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Al Khaleej, UAE

The US Temporarily Avoids Bankruptcy


By Ghassan Al-Azzi

Translated By Maggie Proctor

11 January 2013

Edited by Gillian Palmer


UAE - Al Khaleej - Original Article (Arabic)

The new year could have begun with the United States falling off the “fiscal cliff” if, in the final moments of last year, the Republicans and Democrats had not come to a deal that is closer to a sedative than a real treatment. The fiscal cliff was the mandatory establishment of harsh austerity measures, such as an increase in all types of taxes and on all strata of society, and a decrease in government spending in all sectors — an event which would have, in all likelihood, have led to economic stagnation and frustrated hopes for an escape from the crisis.

According to the deal, which Obama rushed to enact into law, taxation will increase on annual incomes over $450,000 per year from 35 percent to 39.6 percent. Both the Republican and Democratic parties took a step toward the other: the Republicans had rejected even a minor tax increase, particularly on income, and Obama wanted the taxation threshold to be $250,000 rather than $450,000. The deal also postponed the decision on the questions of decreasing public spending and raising the debt ceiling to early March.

This deal was reflected positively on Wall Street, where the exchange rate on the dollar increased against foreign currencies, despite the lack of a clear strategy for the next five or 10 years to end the frenzied increase in public debt, which has reached astronomical levels and may sometime soon overstep the GDP. The current federal budget is barely enough to cover the debt and spending on health and retirement; what is needed is a tax increase on one hand and a cut in government spending on the other. This, however, must be done in a studied way so as to avoid economic stagnation; it would require political courage from and steady cooperation by the two parties.

The deal signed at the start of the year illustrates awareness of the present dangers. Observers expected Republicans to reject an agreement that would rescue the Democratic administration from an inevitable impasse with the justification that President Obama had ultimate responsibility, as Americans elected him to bear responsibility. But they knew he had promised to increase taxes on the wealthy and keep them at the same level for the other 98 percent of Americans, a platform which Republicans rejected throughout the presidential campaign. Logic would then say that when Americans elected him they rejected the Republicans’ position; these Republicans now have permission to go along with public opinion and avoid being held responsible for an economic downturn that they would then be punished for in the upcoming legislative elections. This is how Obama achieved political victory over the Republicans, who were forced to accept something they would normally reject: a tax increase on the wealthy. However, this victory is still a temporary one; the real discussions — over education, health, defense, the new public finance law, retirement and so forth — remain deferred, and this postponement won’t last forever.

In the face of this there is the question over America’s defense budget, the highest in the world without question: Can it be lowered? The prevailing belief at present is that it’s sacred and cannot be questioned, but there many voices in Congress — Republicans among them — who have begun, at the least, to talk publically about this forbidden topic. Their argument is based on two reasons: The first is that logic dictates that when the United States gets out of a long war the defense budget should decrease, and they want to impose this same logic today after the end of the wars in Iraq and Afghanistan. The second reason is a call for reorganizing U.S. strategy needs from a number of historic senior national security officials, Republicans and Democrats, such as Henry Kissinger and Zbigniew Brzezinski, who believe “through smart actions” it’s very possible to significantly reduce military spending.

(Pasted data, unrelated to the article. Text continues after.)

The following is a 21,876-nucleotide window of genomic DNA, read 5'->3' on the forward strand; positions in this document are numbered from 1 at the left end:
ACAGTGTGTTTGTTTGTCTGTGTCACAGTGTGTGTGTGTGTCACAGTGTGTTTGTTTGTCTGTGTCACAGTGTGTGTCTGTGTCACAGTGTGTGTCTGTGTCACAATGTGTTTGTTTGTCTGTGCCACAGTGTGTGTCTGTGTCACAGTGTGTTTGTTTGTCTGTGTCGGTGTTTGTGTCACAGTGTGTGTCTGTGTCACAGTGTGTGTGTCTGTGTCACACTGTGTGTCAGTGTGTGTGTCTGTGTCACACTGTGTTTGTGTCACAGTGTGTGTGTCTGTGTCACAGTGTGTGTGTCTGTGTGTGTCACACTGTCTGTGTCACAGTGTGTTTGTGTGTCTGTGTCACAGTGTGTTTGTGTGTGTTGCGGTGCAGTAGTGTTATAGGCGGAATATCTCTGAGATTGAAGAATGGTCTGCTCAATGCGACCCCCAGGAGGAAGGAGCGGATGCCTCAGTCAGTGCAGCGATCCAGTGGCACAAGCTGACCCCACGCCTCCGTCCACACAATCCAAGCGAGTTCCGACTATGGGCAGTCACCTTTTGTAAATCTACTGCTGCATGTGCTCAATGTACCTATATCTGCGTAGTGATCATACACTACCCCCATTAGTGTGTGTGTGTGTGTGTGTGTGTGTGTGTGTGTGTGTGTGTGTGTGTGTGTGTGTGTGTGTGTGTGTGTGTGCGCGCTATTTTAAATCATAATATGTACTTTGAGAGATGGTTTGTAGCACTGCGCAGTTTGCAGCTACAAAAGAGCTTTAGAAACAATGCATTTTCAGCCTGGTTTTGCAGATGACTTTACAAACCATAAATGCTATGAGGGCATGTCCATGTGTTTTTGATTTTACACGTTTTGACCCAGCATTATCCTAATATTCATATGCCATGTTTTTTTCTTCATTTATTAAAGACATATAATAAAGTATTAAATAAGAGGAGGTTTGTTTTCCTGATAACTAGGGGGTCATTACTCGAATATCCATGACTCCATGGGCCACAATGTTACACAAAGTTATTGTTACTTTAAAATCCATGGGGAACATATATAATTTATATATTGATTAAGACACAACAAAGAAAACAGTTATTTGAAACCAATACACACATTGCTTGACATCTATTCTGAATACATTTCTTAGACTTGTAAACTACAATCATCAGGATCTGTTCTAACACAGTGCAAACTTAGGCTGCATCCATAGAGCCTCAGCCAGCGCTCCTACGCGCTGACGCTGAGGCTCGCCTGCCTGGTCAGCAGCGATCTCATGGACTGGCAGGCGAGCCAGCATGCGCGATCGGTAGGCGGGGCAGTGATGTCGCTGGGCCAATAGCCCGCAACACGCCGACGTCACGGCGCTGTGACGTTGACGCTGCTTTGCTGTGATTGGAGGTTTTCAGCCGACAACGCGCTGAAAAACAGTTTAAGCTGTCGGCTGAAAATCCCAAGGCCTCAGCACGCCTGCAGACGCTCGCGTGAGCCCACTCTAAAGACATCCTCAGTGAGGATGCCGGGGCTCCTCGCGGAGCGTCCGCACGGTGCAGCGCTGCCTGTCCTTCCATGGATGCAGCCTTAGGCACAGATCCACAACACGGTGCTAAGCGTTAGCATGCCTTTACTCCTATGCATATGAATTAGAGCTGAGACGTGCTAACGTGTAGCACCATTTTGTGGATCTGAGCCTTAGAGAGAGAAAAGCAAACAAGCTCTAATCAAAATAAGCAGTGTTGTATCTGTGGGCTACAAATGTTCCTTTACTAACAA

The United States did avoid falling over the fiscal cliff and adopted rescue measures that allow the country to continue incurring debt for two additional months, but if the debt ceiling isn’t raised after these two months the federal budget might not be able to meet debt obligations and therefore go bankrupt. At that time, they will have to rush to take immediate steps such as halting government spending in certain areas. It’s well-known that the American state borrows from capital markets because its financial income is less its expenditures. If it is prevented from borrowing enough it must cease spending more than what its tax resources permit. This means an end to spending in education, health, defense and other areas. This situation is more dangerous than the fiscal cliff, despite the use of certain “techniques” — such as printing more banknotes, issuing new treasury bonds, swap operations, debt restructuring, etc. — that can prolong the crisis and delay the payments. It is Congress that decides whether to raise the debt ceiling, and here it becomes a highly politicized issue in the framework of understanding or competition between Republicans and Democrats.

The problem is that when the crisis reaches a critical stage its effects could spill over America’s borders, certainly including Europe and possibly the whole world, where the dollar will no longer be the standard global currency. This crisis began in America in 2008 and from there flew to the four corners of the globe. But this time it could lead to the decline of America’s economic power in parallel with the rise of new economic giants and a restructuring of the international order in the direction of greater pluralism.



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